Monday, February 1, 2010

Drought Tolerant Planting

Because water is at such a premium here--- being on a well in a drought-prone state--- my landscaping efforts focus primarily on efficient water use. Or more accurately, I try to plant flora that's able to get by on little or no water.

On top of that I try to plant stuff my bees will turn into honey. So, I installed a garden yesterday that consisted of False Heather; Rosemary ("Irene," a low-growing bunching version); Lavender (I primarily use French Lavender, a type called "Serenity,"); a type of Aloe we call "Mother-in-Law Tongue; and a couple variety of prickly pear cacti.

The beauty of all this selection is that it's easy to start new plants with cuttings; or in the case of the aloe, just taking some "babies" from a mother plant.

Obviously, the cacti are of no real interest to my bees, but they love the rosemary, lavender and heather. I've got that kind of stuff all over the ranch, consolidated into pockets where I can efficiently water it. On top of that, the chaparral hillsides are erupting with ceonothus blooms, so the bees are getting plenty of nectar. The beauty of SoCal is that spring sometimes starts in February, especially when we get some winter rain. That can mean an early, and abundant, honey crop!

Sunday, January 10, 2010

Need Eggs? Add a Rooster!

A busy chicken day yesterday, as I went to a neighboring ranch and picked up a beautiful year-old rooster. I also grabbed three 4-month-old chicks from the feed store (Speckled Sussex). Here's a photo of what they'll look like full-grown...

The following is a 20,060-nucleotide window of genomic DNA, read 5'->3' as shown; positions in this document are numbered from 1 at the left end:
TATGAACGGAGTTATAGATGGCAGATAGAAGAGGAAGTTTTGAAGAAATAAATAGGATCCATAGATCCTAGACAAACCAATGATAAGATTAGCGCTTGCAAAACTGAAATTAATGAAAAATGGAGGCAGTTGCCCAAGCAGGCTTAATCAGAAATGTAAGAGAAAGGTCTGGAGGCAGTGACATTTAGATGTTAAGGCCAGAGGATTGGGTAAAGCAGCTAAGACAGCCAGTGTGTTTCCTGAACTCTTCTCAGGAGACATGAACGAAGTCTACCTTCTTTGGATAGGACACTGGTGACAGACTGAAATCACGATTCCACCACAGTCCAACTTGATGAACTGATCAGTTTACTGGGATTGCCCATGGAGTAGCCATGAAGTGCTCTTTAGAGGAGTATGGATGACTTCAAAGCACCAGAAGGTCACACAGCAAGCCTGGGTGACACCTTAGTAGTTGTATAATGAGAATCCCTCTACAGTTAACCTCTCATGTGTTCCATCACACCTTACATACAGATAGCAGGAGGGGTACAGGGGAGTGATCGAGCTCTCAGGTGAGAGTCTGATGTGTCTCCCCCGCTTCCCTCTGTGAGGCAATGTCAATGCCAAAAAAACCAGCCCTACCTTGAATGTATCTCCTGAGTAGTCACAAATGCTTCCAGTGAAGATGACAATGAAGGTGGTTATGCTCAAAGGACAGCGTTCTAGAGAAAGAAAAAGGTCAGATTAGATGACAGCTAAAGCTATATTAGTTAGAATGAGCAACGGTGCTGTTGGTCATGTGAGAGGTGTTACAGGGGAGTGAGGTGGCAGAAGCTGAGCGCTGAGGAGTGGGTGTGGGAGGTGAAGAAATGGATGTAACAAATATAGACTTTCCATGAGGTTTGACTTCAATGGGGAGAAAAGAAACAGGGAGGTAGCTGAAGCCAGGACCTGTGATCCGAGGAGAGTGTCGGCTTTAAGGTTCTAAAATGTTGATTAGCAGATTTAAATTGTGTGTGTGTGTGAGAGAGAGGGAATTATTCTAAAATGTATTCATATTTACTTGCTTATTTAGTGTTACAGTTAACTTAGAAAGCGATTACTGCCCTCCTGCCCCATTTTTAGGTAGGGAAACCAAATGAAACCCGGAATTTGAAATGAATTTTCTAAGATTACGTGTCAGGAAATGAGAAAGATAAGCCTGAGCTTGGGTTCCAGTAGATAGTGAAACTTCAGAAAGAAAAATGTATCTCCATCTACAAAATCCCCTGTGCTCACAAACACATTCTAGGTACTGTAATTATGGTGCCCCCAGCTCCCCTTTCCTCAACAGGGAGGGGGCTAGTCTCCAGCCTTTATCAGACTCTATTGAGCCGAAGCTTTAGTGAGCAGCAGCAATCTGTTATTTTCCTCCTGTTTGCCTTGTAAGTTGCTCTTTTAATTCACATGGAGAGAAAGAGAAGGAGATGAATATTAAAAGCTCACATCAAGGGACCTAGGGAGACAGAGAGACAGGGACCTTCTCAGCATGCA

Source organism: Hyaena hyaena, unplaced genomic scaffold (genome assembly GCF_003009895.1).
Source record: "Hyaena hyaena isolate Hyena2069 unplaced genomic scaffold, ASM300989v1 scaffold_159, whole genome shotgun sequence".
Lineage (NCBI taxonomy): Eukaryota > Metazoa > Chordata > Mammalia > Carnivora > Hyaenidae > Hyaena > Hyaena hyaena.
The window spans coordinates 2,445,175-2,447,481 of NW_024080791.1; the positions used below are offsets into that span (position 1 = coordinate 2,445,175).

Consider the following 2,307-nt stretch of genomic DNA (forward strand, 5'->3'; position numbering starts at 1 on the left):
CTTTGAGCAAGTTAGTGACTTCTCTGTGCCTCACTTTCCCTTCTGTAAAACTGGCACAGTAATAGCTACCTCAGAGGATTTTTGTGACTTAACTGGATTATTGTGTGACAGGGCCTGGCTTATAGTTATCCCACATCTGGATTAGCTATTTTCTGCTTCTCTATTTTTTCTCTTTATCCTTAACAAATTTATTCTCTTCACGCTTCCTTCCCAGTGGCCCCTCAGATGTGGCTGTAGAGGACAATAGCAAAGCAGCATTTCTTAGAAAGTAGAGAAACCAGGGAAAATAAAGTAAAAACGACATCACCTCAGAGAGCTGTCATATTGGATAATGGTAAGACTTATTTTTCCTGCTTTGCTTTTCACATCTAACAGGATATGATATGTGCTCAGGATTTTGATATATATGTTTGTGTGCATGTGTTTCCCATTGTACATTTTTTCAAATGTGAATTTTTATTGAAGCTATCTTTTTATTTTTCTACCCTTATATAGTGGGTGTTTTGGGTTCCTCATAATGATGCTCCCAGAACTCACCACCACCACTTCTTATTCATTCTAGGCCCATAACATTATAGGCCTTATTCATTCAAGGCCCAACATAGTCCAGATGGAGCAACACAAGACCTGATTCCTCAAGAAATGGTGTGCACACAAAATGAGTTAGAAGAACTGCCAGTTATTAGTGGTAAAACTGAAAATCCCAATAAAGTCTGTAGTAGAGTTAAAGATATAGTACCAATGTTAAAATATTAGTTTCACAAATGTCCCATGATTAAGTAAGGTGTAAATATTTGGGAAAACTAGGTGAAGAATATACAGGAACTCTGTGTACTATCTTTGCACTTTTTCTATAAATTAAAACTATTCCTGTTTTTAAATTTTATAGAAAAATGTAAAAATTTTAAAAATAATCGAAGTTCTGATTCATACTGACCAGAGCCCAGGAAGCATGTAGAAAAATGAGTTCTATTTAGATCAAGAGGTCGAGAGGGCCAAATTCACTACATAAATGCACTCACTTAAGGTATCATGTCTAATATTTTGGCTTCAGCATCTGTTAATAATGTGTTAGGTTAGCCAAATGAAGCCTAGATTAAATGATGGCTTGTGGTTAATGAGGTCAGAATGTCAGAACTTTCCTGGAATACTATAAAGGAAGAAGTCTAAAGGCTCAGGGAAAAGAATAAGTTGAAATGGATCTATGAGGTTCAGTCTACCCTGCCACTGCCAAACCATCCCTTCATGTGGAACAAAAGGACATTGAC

I'll see if I can get some pix of them at their current age. The chicks are of course getting the crap kicked out of them by the older birds as the pecking order gets established. I acclimated them a little in an enclosure, and I give them a dog carrier to sleep in inside the chicken barn so they're away from the big girls, but there's no avoiding the bullying that happens for awhile until everyone gets used to each other.

As for the rooster: I trimmed his flight feathers prior to putting him in the yard, but evidently not enough. Within five minutes he'd taken off for the hills. I spotted him, and spent the next enjoyable hour chasing him all over, through gulleys and thickets, sliding down hills and climbing up rocks, all to no avail.

I decided to leave it up to a chicken's natural inclination to be around other chickens, especially when it gets dark and it's time to roost. So, I left--- and sure enough, he came around. I actually got him to walk back into the yard, and figured he'd go to bed with the gals.

Nope. He took off again, and spent the night roosting in a scrub oak where I couldn't reach him.

Come morning, he was under the tree, pecking around. I fed the girls, and got his interest. When he came over, a managed to lure him into the yard, and then I pounced on him. I held him while Leah (my wife) tied his legs, and we REALLY clipped his wings this time. I then locked him in the chicken barn for awhile, just to be sure he knew where "home" was. I let him out at the same time I gave everyone a really sumptuous afternoon feed, with old potatoes, lettuce, some cereal, you name it.

This time he stayed. Now, my only problem still left to solve--- as I write this, he's sleeping in one of the egg boxes, in the "egg shed." I was going to move him over into the barn with the girls, but I figured he'd had enough trauma for the weekend.

But the good news is, just above him is our first egg from this flock! Yay! Looks like adding a little testosterone to the dynamics got the girls' juices flowing :-)

PS- Don't know what breed (other than probably "mutt") the rooster is. I'll post a picture here and maybe someone will know...